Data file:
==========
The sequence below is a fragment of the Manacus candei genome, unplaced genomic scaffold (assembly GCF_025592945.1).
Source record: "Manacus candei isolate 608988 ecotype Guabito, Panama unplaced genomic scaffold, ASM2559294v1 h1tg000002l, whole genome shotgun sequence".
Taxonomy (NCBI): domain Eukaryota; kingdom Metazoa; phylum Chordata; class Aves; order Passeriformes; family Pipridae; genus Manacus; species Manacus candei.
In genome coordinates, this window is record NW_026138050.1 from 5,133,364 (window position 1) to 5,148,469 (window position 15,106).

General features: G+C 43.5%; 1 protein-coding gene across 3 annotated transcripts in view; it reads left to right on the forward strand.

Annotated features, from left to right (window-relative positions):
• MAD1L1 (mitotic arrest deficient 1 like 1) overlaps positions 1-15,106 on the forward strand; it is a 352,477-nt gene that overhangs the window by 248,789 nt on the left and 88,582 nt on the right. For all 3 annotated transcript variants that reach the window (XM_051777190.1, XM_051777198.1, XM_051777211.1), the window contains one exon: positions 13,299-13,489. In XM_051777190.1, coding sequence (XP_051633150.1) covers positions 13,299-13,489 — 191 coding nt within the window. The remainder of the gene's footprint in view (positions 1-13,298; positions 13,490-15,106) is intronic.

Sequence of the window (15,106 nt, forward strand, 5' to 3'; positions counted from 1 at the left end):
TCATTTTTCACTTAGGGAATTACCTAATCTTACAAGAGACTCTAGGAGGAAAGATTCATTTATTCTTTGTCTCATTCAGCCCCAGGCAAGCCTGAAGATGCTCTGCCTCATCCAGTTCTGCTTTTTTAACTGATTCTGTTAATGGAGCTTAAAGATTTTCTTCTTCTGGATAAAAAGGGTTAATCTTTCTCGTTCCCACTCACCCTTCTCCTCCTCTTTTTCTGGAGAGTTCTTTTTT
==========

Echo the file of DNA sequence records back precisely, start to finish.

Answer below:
The sequence below is a fragment of the Manacus candei genome, unplaced genomic scaffold (assembly GCF_025592945.1).
Source record: "Manacus candei isolate 608988 ecotype Guabito, Panama unplaced genomic scaffold, ASM2559294v1 h1tg000002l, whole genome shotgun sequence".
Taxonomy (NCBI): domain Eukaryota; kingdom Metazoa; phylum Chordata; class Aves; order Passeriformes; family Pipridae; genus Manacus; species Manacus candei.
In genome coordinates, this window is record NW_026138050.1 from 5,133,364 (window position 1) to 5,148,469 (window position 15,106).

General features: G+C 43.5%; 1 protein-coding gene across 3 annotated transcripts in view; it reads left to right on the forward strand.

Annotated features, from left to right (window-relative positions):
• MAD1L1 (mitotic arrest deficient 1 like 1) overlaps positions 1-15,106 on the forward strand; it is a 352,477-nt gene that overhangs the window by 248,789 nt on the left and 88,582 nt on the right. For all 3 annotated transcript variants that reach the window (XM_051777190.1, XM_051777198.1, XM_051777211.1), the window contains one exon: positions 13,299-13,489. In XM_051777190.1, coding sequence (XP_051633150.1) covers positions 13,299-13,489 — 191 coding nt within the window. The remainder of the gene's footprint in view (positions 1-13,298; positions 13,490-15,106) is intronic.

Sequence of the window (15,106 nt, forward strand, 5' to 3'; positions counted from 1 at the left end):
TCATTTTTCACTTAGGGAATTACCTAATCTTACAAGAGACTCTAGGAGGAAAGATTCATTTATTCTTTGTCTCATTCAGCCCCAGGCAAGCCTGAAGATGCTCTGCCTCATCCAGTTCTGCTTTTTTAACTGATTCTGTTAATGGAGCTTAAAGATTTTCTTCTTCTGGATAAAAAGGGTTAATCTTTCTCGTTCCCACTCACCCTTCTCCTCCTCTTTTTCTGGAGAGTTCTTTTTT